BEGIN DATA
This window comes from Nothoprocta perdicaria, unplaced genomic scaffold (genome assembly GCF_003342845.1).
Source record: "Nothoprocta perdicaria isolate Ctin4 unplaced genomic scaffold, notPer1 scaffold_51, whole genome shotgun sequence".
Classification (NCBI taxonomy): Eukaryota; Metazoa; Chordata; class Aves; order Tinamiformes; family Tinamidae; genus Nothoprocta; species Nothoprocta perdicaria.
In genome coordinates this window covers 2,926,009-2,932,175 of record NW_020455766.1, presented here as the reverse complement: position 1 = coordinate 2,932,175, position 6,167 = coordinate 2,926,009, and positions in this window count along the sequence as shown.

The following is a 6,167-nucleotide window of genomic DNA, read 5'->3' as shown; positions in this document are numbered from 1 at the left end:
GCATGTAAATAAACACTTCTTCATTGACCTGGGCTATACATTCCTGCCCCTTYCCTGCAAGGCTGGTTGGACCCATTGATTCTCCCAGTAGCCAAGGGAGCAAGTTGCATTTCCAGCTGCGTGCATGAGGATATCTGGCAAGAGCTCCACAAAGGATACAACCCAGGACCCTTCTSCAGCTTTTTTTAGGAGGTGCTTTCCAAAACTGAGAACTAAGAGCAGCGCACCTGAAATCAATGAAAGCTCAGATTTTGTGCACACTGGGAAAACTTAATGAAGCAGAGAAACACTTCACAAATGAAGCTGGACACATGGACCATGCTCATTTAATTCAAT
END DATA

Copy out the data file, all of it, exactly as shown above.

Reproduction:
This window comes from Nothoprocta perdicaria, unplaced genomic scaffold (genome assembly GCF_003342845.1).
Source record: "Nothoprocta perdicaria isolate Ctin4 unplaced genomic scaffold, notPer1 scaffold_51, whole genome shotgun sequence".
Classification (NCBI taxonomy): Eukaryota; Metazoa; Chordata; class Aves; order Tinamiformes; family Tinamidae; genus Nothoprocta; species Nothoprocta perdicaria.
In genome coordinates this window covers 2,926,009-2,932,175 of record NW_020455766.1, presented here as the reverse complement: position 1 = coordinate 2,932,175, position 6,167 = coordinate 2,926,009, and positions in this window count along the sequence as shown.

The following is a 6,167-nucleotide window of genomic DNA, read 5'->3' as shown; positions in this document are numbered from 1 at the left end:
GCATGTAAATAAACACTTCTTCATTGACCTGGGCTATACATTCCTGCCCCTTYCCTGCAAGGCTGGTTGGACCCATTGATTCTCCCAGTAGCCAAGGGAGCAAGTTGCATTTCCAGCTGCGTGCATGAGGATATCTGGCAAGAGCTCCACAAAGGATACAACCCAGGACCCTTCTSCAGCTTTTTTTAGGAGGTGCTTTCCAAAACTGAGAACTAAGAGCAGCGCACCTGAAATCAATGAAAGCTCAGATTTTGTGCACACTGGGAAAACTTAATGAAGCAGAGAAACACTTCACAAATGAAGCTGGACACATGGACCATGCTCATTTAATTCAAT